Research Article: A mega-cryptic species complex hidden among one of the most common annelids in the North East Atlantic

Date Published: June 20, 2018

Publisher: Public Library of Science

Author(s): Arne Nygren, Julio Parapar, Joan Pons, Karin Meißner, Torkild Bakken, Jon Anders Kongsrud, Eivind Oug, Daria Gaeva, Andrey Sikorski, Robert André Johansen, Pat Ann Hutchings, Nicolas Lavesque, Maria Capa, Tzen-Yuh Chiang.


We investigate mitochondrial (COI, 16S rDNA) and nuclear (ITS2, 28S rDNA) genetic structure of North East Atlantic lineages of Terebellides, a genus of sedentary annelids mainly inhabiting continental shelf and slope sediments. We demonstrate the presence of more than 25 species of which only seven are formally described. Species boundaries are determined with molecular data using a broad range of analytical methods. Many of the new species are common and wide spread, and the majority of the species are found in sympatry with several other species in the complex. Being one of the most regularly encountered annelid taxa in the North East Atlantic, it is more likely to find an undescribed species of Terebellides than a described one.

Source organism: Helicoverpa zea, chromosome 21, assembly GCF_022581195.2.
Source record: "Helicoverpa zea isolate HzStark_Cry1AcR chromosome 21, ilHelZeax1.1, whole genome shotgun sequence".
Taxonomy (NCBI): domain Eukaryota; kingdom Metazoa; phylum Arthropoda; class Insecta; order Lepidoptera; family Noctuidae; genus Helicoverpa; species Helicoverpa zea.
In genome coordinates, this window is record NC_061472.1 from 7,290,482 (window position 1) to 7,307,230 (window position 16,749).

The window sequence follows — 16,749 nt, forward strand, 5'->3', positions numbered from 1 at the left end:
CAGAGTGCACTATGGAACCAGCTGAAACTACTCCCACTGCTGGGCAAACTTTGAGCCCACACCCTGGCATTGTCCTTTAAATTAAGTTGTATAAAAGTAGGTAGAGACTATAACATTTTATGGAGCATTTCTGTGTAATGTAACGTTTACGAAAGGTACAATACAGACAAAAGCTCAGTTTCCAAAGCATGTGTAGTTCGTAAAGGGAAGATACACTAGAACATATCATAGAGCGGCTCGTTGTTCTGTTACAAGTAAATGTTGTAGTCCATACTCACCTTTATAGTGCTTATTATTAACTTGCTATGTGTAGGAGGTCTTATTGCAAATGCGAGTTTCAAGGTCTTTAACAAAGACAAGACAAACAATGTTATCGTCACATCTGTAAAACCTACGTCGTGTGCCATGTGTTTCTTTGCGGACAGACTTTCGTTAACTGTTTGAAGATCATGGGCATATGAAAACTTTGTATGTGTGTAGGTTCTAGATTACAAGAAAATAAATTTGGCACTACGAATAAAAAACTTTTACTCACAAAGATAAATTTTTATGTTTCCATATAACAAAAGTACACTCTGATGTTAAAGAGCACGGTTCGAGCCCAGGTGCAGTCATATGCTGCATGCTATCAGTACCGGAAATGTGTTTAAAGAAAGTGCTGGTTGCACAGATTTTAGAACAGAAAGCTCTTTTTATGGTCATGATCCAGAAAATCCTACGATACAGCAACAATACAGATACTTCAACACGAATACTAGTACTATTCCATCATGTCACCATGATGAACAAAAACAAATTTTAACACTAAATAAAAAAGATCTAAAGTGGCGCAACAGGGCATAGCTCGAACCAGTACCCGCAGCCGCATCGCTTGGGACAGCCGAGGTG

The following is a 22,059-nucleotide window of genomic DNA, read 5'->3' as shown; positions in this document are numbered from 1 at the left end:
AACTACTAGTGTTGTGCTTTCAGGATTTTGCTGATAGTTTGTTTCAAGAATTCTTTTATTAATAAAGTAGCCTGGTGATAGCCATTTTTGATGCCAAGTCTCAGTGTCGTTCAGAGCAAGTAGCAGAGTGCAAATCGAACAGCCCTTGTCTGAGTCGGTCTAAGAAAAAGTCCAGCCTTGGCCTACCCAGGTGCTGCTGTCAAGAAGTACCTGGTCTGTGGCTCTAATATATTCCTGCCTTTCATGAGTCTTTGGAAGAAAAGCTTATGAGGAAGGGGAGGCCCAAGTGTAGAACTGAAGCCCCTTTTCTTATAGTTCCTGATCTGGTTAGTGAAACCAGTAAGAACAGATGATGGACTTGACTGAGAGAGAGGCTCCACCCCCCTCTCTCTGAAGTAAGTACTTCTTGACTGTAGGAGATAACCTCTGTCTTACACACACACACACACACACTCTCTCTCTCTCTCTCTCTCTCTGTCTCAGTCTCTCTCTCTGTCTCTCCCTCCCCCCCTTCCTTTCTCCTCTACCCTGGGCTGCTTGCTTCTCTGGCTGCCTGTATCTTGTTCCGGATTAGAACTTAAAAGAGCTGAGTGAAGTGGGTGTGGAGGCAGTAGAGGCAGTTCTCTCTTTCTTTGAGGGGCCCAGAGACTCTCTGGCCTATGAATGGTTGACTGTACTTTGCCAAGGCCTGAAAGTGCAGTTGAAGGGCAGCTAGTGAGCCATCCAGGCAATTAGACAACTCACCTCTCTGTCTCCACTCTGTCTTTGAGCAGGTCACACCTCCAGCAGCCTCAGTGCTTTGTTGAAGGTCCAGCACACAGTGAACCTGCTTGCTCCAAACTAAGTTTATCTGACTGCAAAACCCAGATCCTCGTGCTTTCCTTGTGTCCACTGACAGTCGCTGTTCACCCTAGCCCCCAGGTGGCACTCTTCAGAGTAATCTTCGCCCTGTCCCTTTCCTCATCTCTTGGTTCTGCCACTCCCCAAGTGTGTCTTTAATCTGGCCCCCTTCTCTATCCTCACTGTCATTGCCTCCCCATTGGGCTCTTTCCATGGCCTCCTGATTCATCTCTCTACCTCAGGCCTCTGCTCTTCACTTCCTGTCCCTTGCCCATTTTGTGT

Partial Text

The revelation of cryptic species has increased exponentially since the use of molecular data in taxonomic studies became common practise, but our understanding of the magnitude and importance of this neglected biodiversity is still at an early stage [1–3]. To unravel, describe and explain this hidden and unexplored dimension of life on earth is one of the major challenges to practising taxonomists [1].

Cryptic species are of paramount importance because of their commonality, and they are routinely found in genetic surveys, also in well-known taxa in well-studied areas [2, 54]. It is clear that the small fraction of morphological species that has been investigated so far still only represents the tip of the iceberg as Knowlton stated in her visionary paper on sibling species almost 25 years ago [55]. Considering that cryptic species literally are everywhere, in a taxonomic as well as in a geographic context, they can in no way be neglected if we want to correctly assess species diversity, understand biogeographic patterns or keep track of natural or man-made induced changes in the marine environment.




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